Though the thoroughly contemporary Hotel at Kirkwood Center features striking design—brushed steel and polished surfaces, plus floor-to-ceiling windows in almost every public area, hallway and guest room–the really distinctive feature of the building isn’t how it looks, but what happens there.

This hotel is home to Kirkwood Community College’s hospitality arts program, with more than 300 students in focus areas that include hotel management, restaurant management and culinary arts. Think of The Hotel at Kirkwood Center not as a brand-new, $24 million, AAA four-diamond-rated hotel (which, of course, it is), but as a 117,000-square-foot, 71-guest-room laboratory, where students preparing for careers in hotels, resorts and restaurants get an unbeatable learning opportunity—trial by guest.

With customers dining in the hotel’s gourmet restaurant, The Class Act, and sleeping in its oh-so-plush beds, students have the chance to try what they’ve learned in the classroom (and in state-of-the-art kitchen and baking laboratories) on real-world travelers.

Seeing the complex’s spotless, video-monitor-equipped kitchen and baking labs was enough to make me, an amateur cook at best, want to buy a white coat and a pair of those funny rubber chefs’ shoes and go back to school. The cooking lab has eight commercial stoves (two students share each stove in a class of 16) and an instructor who leads the group through as many as 12 recipes in a four-hour session. A camera trained on the instructor’s prep station allows students to follow even the subtlest knife work on flat-screen monitors.

In addition to learning “Stocks and Sauces” or “Hospitality Accounting” on a block plan (classes move sequentially, one at a time, from, say, basic kitchen safety to advanced techniques for storing salads, cheeses and terrines at ideal temperatures), students work alongside the professional chefs, hotel managers and desk clerks who staff the hotel. As a result, they all benefit. Students get real-life exposure and hands-on instruction, while hotel employees (called mentors in their role as teachers) get a satisfying chance to guide hundreds of young people toward careers as hospitality professionals.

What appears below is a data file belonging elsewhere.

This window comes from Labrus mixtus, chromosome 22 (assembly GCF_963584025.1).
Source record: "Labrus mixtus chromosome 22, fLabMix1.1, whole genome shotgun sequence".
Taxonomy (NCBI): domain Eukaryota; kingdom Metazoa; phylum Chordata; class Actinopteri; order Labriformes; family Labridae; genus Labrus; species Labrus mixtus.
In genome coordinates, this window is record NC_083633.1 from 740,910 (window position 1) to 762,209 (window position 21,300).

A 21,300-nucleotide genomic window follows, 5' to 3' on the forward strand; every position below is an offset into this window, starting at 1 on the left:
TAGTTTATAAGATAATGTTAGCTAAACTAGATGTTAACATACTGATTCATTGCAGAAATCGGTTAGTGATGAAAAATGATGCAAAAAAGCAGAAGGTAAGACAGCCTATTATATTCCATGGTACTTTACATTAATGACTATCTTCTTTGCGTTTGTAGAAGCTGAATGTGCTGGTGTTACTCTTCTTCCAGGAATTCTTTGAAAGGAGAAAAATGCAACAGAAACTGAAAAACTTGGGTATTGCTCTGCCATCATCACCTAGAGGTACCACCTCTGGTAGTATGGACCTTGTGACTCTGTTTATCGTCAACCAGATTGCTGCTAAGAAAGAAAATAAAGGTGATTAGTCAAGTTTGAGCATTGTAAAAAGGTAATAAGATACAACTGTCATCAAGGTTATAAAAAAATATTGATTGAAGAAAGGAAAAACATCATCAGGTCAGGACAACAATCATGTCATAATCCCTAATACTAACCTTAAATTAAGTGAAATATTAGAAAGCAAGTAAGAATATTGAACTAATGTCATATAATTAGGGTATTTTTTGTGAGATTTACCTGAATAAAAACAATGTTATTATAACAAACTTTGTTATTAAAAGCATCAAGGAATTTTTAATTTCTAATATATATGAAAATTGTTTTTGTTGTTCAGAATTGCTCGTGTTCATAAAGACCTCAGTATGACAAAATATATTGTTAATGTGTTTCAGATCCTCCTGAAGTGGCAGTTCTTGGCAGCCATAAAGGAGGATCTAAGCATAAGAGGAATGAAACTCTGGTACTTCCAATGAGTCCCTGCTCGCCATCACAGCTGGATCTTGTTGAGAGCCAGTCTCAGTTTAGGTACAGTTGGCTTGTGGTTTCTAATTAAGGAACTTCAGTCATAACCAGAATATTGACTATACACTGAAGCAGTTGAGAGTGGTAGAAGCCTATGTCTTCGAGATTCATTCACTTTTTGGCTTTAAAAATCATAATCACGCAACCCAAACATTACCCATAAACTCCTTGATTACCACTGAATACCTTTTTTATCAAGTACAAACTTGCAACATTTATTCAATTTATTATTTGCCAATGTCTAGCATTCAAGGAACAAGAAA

It makes perfect sense that the art on the walls here is largely by Kirkwood students, alumni and faculty. A school is first and foremost a community. And if there are artists in your community, why wouldn’t you ask them to add beauty to a new space? Competition-winning student photographs hang in guest rooms and along a corridor that runs past the kitchen and baking labs. Associate professor of art Conifer Smith and her pupils show a number of their pieces in the hotel, including an intricate chandelier in the restaurant. It’s composed of dozens of clear glass globes surrounding a larger globe of white-painted glass, like see-through planets circling a shimmering star.

“Even in very high-end hotels, the art looks like it was purchased at a factory,” says Arbe Bareis, coordinator of Kirkwood’s fine and performing arts programs. To avoid that assembly-line aesthetic, Bareis selected, commissioned and purchased the pieces that fill the hotel. “When it comes to the sheer amount of original art collected for this place, The Hotel at Kirkwood Center might be unique in the country,” he says.

It’s easy, as a visitor here, to pick up on the students’ ambitions, their desire to serve their customers well and make them happy. This sense of extra effort adds an interesting layer to what could otherwise be a mundane exchange between guest and employee. While staying at the hotel, I had the subtle but unmistakable feeling that something important was happening even in the simplest exchanges—a feeling that, all around me, young people were trying and mastering the age-old skills of hostelry.

A richness and depth of relationship—to people, to the past, to the future and to Iowa—distinguishes both these new hotels from the many chains that fringe our freeway exits. If the typical hotel isolates us, makes us feel as though we could be anywhere or nowhere, these two connect us—to particular places and memorable people.

Thinking back to my stay at Wright’s Historic Park Inn, I recall two experiences I won’t forget. First: The ceiling over the front desk in the hotel lobby was so low I worried about hitting my head. Then I took in that space’s gleaming dark wood trim, Craftsman-style furniture and attractive lighting. Everything felt intimate, comfortable, safe. I hesitate to believe that architecture can change us, that something as public as a hotel lobby can help us in our attempts to be the kinds of people we want to be. But at that moment I recognized it as a possibility.